Question: What common ideas are you appealing to? (152).
Practice 3 – Challenge the Process
5. The fifth step is to search for opportunities by seizing the initiative and looking outward for innovative ways to improve.
“Maintaining the status quo simply breeds mediocrity” (156).
100% of the shots you do not take will miss going into the basket (166).
“Find ways for people to stretch themselves. Set the bar incrementally higher, but at a level at which people feel they can succeed” (169).
“Be on the lookout for new ideas, wherever you are” (181).
Question: What are you doing new today in order to become better than yesterday?
6. The sixth step is to experiment and take risks by constantly generating small wins and learning from experience.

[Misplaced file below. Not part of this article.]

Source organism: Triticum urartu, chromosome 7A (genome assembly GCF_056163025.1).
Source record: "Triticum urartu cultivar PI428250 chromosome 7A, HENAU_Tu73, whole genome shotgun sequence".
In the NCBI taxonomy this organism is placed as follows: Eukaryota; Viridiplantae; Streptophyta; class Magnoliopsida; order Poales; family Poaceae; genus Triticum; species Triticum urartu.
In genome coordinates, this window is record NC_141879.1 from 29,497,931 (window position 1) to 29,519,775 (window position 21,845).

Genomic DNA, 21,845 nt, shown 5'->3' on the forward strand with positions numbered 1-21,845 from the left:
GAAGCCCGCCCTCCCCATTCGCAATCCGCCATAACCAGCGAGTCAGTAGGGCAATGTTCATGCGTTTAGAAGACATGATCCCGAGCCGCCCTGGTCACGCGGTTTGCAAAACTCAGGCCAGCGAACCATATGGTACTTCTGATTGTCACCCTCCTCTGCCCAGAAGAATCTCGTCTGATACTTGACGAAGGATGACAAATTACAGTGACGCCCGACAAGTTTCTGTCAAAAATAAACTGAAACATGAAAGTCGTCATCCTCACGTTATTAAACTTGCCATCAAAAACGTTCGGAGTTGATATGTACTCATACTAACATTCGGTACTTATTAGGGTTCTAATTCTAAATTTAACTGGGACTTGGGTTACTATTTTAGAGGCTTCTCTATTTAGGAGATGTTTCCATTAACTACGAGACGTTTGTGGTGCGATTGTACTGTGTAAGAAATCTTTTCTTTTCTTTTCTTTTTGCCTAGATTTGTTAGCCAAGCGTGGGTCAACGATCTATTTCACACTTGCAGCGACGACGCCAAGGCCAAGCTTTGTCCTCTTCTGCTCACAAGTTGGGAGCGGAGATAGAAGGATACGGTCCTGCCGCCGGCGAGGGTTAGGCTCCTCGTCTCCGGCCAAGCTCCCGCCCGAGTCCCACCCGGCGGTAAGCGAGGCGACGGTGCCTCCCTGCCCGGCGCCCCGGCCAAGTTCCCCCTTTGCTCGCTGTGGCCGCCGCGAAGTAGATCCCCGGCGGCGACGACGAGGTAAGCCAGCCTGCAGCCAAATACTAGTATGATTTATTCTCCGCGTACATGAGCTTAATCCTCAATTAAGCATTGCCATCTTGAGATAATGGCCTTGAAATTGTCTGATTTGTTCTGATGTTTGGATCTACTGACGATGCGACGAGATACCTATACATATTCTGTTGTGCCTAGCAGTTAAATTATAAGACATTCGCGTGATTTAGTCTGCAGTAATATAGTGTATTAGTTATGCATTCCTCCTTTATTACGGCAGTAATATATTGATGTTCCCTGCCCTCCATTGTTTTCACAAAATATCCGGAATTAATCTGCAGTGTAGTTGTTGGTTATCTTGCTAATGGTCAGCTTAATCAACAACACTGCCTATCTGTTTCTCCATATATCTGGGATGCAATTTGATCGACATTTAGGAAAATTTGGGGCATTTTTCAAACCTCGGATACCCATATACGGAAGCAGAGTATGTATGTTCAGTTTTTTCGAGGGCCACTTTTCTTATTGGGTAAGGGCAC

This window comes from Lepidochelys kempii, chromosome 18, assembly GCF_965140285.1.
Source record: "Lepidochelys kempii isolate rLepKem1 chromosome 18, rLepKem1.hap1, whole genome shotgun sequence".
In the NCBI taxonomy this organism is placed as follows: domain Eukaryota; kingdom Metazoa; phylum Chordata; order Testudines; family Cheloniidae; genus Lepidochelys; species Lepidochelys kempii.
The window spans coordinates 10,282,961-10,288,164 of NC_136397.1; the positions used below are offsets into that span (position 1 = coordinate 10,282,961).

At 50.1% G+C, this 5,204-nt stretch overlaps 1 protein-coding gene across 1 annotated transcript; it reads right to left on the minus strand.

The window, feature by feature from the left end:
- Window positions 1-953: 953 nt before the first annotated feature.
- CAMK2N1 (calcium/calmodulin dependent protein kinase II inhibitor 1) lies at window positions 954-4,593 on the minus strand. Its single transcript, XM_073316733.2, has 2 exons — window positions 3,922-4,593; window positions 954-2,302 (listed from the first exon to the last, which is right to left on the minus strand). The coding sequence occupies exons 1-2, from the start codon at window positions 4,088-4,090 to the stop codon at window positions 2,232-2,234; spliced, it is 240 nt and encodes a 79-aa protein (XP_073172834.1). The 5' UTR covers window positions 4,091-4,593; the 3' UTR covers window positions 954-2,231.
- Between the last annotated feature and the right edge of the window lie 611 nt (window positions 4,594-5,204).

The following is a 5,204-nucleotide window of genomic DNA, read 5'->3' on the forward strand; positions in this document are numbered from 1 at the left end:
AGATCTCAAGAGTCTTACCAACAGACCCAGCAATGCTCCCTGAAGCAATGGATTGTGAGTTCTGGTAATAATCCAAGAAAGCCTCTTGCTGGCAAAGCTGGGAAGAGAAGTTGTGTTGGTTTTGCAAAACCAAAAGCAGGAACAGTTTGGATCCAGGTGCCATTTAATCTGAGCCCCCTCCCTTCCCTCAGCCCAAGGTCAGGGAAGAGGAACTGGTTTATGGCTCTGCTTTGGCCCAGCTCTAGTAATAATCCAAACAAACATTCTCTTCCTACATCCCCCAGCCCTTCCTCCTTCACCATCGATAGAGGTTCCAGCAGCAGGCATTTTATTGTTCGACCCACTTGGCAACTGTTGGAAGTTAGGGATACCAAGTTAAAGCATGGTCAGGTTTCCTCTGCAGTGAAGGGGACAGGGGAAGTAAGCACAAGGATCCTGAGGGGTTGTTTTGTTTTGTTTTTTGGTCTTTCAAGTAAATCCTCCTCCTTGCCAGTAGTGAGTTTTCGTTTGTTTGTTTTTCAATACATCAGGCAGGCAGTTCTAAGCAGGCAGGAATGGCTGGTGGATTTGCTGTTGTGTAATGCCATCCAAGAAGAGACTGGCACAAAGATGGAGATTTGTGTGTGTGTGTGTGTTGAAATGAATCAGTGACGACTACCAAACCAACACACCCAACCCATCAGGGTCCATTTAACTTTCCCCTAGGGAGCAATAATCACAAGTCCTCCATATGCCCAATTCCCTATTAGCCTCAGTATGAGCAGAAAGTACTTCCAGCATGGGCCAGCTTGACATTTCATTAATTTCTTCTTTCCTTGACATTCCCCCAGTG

“Nothing new and nothing great is achieved by doing things the way you’ve always done them. You have to test unproven strategies…break out of the norms that box you in…venture beyond the limitations you normally place on yourself” (188).
“Big things are done by doing lots of little things” (196).
“It is hard to argue with success” (197).
“Small wins produce results because they make people feel like winners and make it easier for leaders to get others to want to go along with their requests” (199).
“Learning is the master skill” (202).
Question: How are you changing, improving, growing, and innovating?
Practice 4 – Enable others to Act
7. The seventh step is to foster collaboration by building trust and facilitating relationships.
“The team is larger than any individual on the team” (21).
“‘We’ can’t happen without trust” (219).
“When you create a climate of trust, you create an environment that allows people to freely contribute and innovate” (222).
“Placing trust in others is the safer bet with most people most of the time” (223).
“People have to believe that you know what you’re talking about and that you know what you’re doing” (226).
“Once you help others succeed, acknowledge their accomplishments, and help them shine, they’ll never forget it” (234).